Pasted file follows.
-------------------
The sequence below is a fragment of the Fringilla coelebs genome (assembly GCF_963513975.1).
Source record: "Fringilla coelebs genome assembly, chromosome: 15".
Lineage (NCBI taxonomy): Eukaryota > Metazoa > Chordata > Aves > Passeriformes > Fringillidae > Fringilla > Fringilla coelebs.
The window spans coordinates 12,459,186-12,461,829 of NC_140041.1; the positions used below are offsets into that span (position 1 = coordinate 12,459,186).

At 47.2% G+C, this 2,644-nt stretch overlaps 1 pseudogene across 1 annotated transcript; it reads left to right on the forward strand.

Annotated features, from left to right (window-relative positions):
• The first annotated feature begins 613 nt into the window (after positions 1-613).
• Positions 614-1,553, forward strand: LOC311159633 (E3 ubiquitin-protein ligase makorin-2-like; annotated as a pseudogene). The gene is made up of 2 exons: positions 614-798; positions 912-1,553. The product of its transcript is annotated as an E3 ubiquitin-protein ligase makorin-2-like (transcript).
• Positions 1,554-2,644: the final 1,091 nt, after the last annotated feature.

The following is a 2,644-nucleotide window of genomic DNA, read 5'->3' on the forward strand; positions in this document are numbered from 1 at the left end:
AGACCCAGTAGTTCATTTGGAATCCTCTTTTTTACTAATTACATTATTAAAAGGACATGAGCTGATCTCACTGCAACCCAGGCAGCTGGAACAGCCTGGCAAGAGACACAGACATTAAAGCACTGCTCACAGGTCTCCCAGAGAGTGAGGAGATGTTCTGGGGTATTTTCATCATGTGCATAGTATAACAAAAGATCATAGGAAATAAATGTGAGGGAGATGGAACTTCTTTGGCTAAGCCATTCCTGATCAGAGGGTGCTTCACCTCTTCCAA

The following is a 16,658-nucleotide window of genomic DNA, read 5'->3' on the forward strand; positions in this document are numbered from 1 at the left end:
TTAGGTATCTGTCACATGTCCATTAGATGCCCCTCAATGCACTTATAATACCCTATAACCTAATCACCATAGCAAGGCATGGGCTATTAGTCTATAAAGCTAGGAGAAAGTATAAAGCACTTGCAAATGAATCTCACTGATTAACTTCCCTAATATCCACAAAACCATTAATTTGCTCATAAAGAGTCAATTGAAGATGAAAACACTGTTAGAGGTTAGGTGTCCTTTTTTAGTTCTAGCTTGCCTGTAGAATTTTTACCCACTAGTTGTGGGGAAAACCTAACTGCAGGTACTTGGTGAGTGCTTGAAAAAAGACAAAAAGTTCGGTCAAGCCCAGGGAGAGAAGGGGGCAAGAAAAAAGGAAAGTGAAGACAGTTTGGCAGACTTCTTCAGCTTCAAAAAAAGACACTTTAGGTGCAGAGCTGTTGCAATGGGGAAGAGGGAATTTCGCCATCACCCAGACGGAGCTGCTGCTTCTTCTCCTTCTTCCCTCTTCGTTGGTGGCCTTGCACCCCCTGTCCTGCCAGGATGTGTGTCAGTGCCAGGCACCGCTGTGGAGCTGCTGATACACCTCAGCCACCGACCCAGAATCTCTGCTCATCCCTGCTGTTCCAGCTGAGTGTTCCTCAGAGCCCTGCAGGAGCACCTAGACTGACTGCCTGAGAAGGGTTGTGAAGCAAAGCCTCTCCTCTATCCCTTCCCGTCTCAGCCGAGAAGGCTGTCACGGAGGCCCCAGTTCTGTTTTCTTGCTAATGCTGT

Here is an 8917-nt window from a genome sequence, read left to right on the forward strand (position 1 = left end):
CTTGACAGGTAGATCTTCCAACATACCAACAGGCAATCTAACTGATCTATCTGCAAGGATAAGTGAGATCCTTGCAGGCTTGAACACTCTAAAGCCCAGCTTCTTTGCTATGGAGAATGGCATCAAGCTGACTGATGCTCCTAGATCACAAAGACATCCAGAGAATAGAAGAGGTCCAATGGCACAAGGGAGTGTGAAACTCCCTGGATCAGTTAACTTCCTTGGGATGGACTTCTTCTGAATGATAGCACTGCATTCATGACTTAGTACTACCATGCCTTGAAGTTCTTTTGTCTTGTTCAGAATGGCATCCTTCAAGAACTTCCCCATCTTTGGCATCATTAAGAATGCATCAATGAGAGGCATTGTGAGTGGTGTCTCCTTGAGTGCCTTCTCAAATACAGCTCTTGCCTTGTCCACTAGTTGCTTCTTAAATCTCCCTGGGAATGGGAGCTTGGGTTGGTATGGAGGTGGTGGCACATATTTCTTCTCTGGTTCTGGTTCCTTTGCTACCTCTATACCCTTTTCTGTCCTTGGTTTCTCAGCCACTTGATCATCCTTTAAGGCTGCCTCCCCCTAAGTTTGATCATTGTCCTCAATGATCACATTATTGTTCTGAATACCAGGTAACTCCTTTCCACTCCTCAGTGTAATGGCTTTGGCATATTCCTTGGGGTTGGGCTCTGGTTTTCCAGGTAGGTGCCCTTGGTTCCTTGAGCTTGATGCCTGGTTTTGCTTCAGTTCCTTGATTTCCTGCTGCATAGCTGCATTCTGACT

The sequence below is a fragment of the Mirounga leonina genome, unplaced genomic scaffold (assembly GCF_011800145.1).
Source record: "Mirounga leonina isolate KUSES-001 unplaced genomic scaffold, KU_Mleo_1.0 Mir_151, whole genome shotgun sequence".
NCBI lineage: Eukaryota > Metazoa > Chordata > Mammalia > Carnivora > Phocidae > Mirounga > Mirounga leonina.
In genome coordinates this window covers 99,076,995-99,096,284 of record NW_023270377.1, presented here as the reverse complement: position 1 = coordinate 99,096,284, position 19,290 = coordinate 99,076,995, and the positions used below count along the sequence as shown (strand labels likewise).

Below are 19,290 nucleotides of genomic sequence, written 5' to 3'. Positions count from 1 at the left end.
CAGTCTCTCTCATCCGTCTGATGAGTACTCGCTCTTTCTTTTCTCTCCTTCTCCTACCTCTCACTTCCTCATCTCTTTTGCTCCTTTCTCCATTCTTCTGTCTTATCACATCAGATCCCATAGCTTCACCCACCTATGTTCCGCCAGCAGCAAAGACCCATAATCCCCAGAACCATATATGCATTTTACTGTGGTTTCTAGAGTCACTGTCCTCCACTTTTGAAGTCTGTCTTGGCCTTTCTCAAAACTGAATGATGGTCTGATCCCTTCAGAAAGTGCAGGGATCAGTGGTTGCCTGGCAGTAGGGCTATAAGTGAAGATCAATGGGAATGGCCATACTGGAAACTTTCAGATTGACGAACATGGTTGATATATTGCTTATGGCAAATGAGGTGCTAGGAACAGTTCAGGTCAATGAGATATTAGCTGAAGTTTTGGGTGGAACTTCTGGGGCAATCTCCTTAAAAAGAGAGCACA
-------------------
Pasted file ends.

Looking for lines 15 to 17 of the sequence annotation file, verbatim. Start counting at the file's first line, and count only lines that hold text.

CTTGACAGGTAGATCTTCCAACATACCAACAGGCAATCTAACTGATCTATCTGCAAGGATAAGTGAGATCCTTGCAGGCTTGAACACTCTAAAGCCCAGCTTCTTTGCTATGGAGAATGGCATCAAGCTGACTGATGCTCCTAGATCACAAAGACATCCAGAGAATAGAAGAGGTCCAATGGCACAAGGGAGTGTGAAACTCCCTGGATCAGTTAACTTCCTTGGGATGGACTTCTTCTGAATGATAGCACTGCATTCATGACTTAGTACTACCATGCCTTGAAGTTCTTTTGTCTTGTTCAGAATGGCATCCTTCAAGAACTTCCCCATCTTTGGCATCATTAAGAATGCATCAATGAGAGGCATTGTGAGTGGTGTCTCCTTGAGTGCCTTCTCAAATACAGCTCTTGCCTTGTCCACTAGTTGCTTCTTAAATCTCCCTGGGAATGGGAGCTTGGGTTGGTATGGAGGTGGTGGCACATATTTCTTCTCTGGTTCTGGTTCCTTTGCTACCTCTATACCCTTTTCTGTCCTTGGTTTCTCAGCCACTTGATCATCCTTTAAGGCTGCCTCCCCCTAAGTTTGATCATTGTCCTCAATGATCACATTATTGTTCTGAATACCAGGTAACTCCTTTCCACTCCTCAGTGTAATGGCTTTGGCATATTCCTTGGGGTTGGGCTCTGGTTTTCCAGGTAGGTGCCCTTGGTTCCTTGAGCTTGATGCCTGGTTTTGCTTCAGTTCCTTGATTTCCTGCTGCATAGCTGCATTCTGACT

The sequence below is a fragment of the Mirounga leonina genome, unplaced genomic scaffold (assembly GCF_011800145.1).
Source record: "Mirounga leonina isolate KUSES-001 unplaced genomic scaffold, KU_Mleo_1.0 Mir_151, whole genome shotgun sequence".